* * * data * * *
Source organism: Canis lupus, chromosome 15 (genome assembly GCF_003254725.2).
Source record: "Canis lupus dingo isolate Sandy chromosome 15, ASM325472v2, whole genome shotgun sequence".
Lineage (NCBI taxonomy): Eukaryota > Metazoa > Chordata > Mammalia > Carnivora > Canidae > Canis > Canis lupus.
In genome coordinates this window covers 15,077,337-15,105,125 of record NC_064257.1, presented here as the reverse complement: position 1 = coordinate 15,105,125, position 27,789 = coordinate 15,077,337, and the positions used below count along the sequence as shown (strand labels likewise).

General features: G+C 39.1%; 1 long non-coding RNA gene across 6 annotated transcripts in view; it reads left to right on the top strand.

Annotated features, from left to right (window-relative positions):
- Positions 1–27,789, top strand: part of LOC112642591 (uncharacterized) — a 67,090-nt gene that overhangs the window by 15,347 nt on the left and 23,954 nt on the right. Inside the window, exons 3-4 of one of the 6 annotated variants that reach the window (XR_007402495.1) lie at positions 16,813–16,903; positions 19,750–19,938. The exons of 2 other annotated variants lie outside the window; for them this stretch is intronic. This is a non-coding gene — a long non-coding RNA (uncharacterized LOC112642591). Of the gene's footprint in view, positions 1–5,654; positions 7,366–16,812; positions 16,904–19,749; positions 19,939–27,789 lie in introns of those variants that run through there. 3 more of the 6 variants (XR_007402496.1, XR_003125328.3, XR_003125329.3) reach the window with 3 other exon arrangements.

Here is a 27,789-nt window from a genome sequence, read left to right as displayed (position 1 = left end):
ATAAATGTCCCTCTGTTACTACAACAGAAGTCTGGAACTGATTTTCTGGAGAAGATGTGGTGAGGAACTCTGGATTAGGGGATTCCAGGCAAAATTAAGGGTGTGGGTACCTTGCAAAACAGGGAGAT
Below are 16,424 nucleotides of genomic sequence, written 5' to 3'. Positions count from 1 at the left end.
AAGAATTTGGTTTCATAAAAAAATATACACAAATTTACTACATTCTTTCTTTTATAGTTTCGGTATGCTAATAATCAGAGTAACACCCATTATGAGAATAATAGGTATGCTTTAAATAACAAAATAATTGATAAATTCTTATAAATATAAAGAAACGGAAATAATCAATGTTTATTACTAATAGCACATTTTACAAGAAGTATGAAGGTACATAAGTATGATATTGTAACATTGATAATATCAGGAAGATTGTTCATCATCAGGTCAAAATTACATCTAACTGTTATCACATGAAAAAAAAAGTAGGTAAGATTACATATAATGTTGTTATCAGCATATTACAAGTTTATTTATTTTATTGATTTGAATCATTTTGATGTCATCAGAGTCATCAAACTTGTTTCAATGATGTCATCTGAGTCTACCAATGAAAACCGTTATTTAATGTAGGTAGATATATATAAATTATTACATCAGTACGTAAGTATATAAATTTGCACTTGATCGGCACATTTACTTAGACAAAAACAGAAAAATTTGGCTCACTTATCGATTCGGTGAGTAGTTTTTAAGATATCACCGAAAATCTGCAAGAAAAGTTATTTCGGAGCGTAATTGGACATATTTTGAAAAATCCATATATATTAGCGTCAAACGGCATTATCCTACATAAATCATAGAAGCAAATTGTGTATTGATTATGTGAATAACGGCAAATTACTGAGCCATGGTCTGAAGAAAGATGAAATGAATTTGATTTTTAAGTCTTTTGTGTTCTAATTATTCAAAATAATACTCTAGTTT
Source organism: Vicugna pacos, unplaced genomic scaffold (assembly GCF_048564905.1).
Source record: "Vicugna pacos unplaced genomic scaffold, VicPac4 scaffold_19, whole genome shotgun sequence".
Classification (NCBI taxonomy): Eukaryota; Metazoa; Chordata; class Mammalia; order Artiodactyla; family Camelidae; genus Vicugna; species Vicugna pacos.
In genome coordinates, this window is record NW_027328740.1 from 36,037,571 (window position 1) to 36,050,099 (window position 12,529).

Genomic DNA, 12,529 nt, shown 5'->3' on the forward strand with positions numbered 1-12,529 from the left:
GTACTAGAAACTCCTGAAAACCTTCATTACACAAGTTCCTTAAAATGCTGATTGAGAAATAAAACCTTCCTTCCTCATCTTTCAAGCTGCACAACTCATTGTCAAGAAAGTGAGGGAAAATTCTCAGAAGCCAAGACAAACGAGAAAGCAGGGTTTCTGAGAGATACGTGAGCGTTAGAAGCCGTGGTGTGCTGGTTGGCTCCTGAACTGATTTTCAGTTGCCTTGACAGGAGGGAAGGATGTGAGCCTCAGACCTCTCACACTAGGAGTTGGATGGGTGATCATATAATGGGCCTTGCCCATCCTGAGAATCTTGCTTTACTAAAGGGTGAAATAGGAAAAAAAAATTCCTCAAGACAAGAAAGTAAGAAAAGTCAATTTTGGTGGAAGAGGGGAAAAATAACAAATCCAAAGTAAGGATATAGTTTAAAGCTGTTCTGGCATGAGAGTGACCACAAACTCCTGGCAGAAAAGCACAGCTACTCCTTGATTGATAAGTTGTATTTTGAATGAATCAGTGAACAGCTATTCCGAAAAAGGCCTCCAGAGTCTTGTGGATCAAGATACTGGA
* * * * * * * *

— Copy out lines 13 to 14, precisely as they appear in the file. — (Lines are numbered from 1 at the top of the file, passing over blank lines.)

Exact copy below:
Source record: "Vicugna pacos unplaced genomic scaffold, VicPac4 scaffold_19, whole genome shotgun sequence".
Classification (NCBI taxonomy): Eukaryota; Metazoa; Chordata; class Mammalia; order Artiodactyla; family Camelidae; genus Vicugna; species Vicugna pacos.